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United States Department of Agriculture

Agricultural Research Service

Research Project: AIR QUALITY ISSUES RELATED TO AGRICULTURAL OPERATIONS AND PROCESSES Title: Update on the development of particulate matter emission factors for cotton harvesting

Authors
item Wanjura, John
item Faulkner, W - TEXAS A&M UNIV
item Parnell, JR., C - TEXAS A&M UNIV
item Shaw, B - TEXAS A&M UNIV
item Capareda, S - TEXAS A&M UNIV

Submitted to: National Cotton Council Beltwide Cotton Conference
Publication Type: Proceedings
Publication Acceptance Date: February 29, 2008
Publication Date: June 1, 2008
Citation: Wanjura, J.D., Faulkner, W.B., Parnell Jr, C.B., Shaw, B.W., Capareda, S.C. 2008. Update on the development of particulate matter emission factors for cotton harvesting. In: Proceedings of the Beltwide Cotton Conferences, January 8-11, 2008, Nashville, Tennessee. 2008 CDROM. p. 533-545.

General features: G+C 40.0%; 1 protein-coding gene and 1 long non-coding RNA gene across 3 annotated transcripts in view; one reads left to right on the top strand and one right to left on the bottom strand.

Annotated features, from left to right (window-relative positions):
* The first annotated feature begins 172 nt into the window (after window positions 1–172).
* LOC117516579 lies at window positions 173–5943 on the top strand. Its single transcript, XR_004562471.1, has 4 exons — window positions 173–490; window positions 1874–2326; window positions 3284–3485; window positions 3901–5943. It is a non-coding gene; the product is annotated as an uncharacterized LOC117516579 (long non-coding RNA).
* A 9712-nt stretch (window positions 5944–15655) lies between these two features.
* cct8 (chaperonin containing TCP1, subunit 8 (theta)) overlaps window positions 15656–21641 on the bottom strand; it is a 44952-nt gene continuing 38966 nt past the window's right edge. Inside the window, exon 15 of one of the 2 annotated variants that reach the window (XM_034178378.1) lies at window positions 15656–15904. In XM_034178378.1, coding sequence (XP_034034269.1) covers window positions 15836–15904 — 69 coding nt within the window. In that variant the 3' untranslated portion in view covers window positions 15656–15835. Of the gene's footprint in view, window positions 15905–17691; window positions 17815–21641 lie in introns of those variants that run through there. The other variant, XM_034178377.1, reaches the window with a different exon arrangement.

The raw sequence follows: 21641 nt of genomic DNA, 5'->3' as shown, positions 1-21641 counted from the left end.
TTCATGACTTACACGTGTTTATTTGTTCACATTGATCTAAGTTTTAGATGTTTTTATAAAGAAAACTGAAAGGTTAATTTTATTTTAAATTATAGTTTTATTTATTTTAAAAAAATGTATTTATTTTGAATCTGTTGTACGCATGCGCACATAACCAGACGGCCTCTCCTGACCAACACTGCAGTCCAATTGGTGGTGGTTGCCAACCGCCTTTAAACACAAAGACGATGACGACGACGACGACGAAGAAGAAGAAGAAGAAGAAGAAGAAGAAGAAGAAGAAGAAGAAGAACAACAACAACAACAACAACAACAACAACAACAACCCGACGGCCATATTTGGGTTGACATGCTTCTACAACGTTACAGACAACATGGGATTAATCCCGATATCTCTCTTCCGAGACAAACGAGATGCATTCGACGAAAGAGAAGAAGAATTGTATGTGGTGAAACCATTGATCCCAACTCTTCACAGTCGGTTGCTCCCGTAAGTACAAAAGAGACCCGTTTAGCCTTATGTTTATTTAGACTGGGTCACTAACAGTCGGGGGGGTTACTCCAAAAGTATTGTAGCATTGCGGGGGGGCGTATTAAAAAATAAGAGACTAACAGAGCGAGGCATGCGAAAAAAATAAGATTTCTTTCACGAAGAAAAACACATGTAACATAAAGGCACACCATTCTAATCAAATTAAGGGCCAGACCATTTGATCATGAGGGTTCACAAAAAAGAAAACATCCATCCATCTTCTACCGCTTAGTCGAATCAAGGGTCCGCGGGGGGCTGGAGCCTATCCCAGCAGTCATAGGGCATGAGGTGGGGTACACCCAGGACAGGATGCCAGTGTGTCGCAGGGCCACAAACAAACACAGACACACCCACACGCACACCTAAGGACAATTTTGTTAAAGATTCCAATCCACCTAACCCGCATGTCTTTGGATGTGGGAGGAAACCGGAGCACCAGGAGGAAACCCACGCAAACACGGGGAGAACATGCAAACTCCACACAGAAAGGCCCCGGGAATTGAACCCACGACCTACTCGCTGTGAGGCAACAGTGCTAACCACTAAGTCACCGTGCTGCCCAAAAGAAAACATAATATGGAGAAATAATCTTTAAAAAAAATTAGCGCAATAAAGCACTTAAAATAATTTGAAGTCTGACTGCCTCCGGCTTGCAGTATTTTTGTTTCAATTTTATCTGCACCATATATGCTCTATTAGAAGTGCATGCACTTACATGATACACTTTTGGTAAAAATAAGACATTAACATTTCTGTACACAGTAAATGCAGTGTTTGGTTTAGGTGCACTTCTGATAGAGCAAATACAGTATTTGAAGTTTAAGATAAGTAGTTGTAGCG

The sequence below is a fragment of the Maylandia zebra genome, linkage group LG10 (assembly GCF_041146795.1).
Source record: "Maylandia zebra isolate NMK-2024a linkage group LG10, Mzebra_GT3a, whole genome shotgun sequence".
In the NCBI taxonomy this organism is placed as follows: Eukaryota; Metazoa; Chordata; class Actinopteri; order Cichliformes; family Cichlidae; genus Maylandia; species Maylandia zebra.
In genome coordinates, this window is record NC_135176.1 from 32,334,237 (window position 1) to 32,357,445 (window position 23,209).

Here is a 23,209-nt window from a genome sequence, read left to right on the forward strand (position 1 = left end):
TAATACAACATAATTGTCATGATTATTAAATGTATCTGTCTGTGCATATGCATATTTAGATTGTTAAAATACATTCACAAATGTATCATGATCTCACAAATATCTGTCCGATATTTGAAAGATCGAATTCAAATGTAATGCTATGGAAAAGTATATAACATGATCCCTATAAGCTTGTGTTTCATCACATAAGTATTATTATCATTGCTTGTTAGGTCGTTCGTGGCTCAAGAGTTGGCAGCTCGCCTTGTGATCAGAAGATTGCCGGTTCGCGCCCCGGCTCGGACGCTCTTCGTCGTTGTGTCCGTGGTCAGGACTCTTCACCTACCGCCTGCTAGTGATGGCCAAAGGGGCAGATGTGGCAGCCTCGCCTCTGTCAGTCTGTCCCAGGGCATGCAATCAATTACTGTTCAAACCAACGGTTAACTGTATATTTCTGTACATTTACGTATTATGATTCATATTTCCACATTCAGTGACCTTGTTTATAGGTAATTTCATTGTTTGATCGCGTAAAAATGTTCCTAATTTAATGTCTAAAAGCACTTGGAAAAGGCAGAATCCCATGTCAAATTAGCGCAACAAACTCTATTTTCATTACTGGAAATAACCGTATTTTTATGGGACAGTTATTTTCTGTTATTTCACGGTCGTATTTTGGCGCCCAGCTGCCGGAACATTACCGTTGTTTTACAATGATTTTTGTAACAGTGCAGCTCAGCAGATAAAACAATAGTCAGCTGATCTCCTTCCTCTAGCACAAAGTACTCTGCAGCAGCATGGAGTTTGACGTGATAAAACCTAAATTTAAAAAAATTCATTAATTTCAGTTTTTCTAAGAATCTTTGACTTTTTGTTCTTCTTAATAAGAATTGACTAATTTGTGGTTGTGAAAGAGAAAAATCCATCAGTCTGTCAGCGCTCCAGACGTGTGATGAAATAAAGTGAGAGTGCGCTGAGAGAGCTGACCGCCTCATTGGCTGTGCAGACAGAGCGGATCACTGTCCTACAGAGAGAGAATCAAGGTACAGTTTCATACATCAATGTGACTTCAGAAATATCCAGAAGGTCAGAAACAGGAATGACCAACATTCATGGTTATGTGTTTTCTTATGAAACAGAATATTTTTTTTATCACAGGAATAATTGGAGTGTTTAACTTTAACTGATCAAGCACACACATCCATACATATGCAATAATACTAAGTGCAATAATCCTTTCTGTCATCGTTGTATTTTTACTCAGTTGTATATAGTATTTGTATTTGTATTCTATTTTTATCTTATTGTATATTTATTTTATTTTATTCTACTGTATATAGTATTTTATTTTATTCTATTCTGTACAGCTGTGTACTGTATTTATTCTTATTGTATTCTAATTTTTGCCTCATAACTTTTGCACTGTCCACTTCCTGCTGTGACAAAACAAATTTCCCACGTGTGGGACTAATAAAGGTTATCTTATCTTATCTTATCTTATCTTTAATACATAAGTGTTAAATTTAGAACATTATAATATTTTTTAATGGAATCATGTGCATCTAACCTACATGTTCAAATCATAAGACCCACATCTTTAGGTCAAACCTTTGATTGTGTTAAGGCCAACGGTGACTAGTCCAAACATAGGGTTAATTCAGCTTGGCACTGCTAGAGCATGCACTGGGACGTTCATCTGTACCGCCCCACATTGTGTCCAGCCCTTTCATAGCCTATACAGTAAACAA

Interpretive Summary: Poor air quality in some states across the US cotton belt has led to increased air pollution regulation for agricultural producers. The increased regulation comes in the form of air quality permit requirements and mandated management practice plans to help reduce fugitive dust emissions from field operations. Little to no data is available on the level of dust emissions from modern cotton harvesting operations. Further, no objective data is available to regulators or producers quantifying differences in dust emissions from cotton harvesting operations utilizing machinery with different per-pass harvesting capacities. The perception exists that larger per-pass harvesting capacity machines (e.g., six-row vs. two-row machines) emit less dust when harvesting a given area since they require less time in the field. Thus, producers can receive a management practice credit for using larger harvesting machinery. The objective of this work was to develop accurate dust emission factors for modern cotton harvesting operations in terms of PM10, PM2.5, and TSP. Two measurement protocols were used to develop the emission factors from the harvesting operations. The first protocol used mathematical dispersion models to back-calculate emission factors for a two-row and six-row cotton picker from concentrations and meteorological data measured onsite. The results from the first protocol indicated that the two-row harvester emission factors were higher than the six row machine and the mean difference in the PM10 emission factors developed in ISCST3 and AERMOD were 1.08 and 3.61 kg/ha, respectively (0.96 and 3.22 lb/ac, respectively). The difference in the two-row and six-row harvester emission factors was not significant in ISCST3 but was significant in AERMOD. The second measurement protocol utilized a system designed to measure emission concentrations onboard the six-row cotton picker as it operated in the field. The emission factors developed under the second protocol exhibited much higher precision and lower uncertainty than those developed under the first protocol. The TSP, PM10, and PM2.5 emission factors developed using the source measurement protocol are 1.64 ± 0.37, 0.55 ± 0.12, and 1.58E-03 ± 4.5E-04 kg/ha, respectively (1.46 ± 0.33, 0.49 ± 0.11, and 1.41E-03 ± 4.01E-04 lb/ac, respectively). The emission factors developed under the second protocol are considered appropriate for regulatory use in permitting modern day cotton harvesting operations.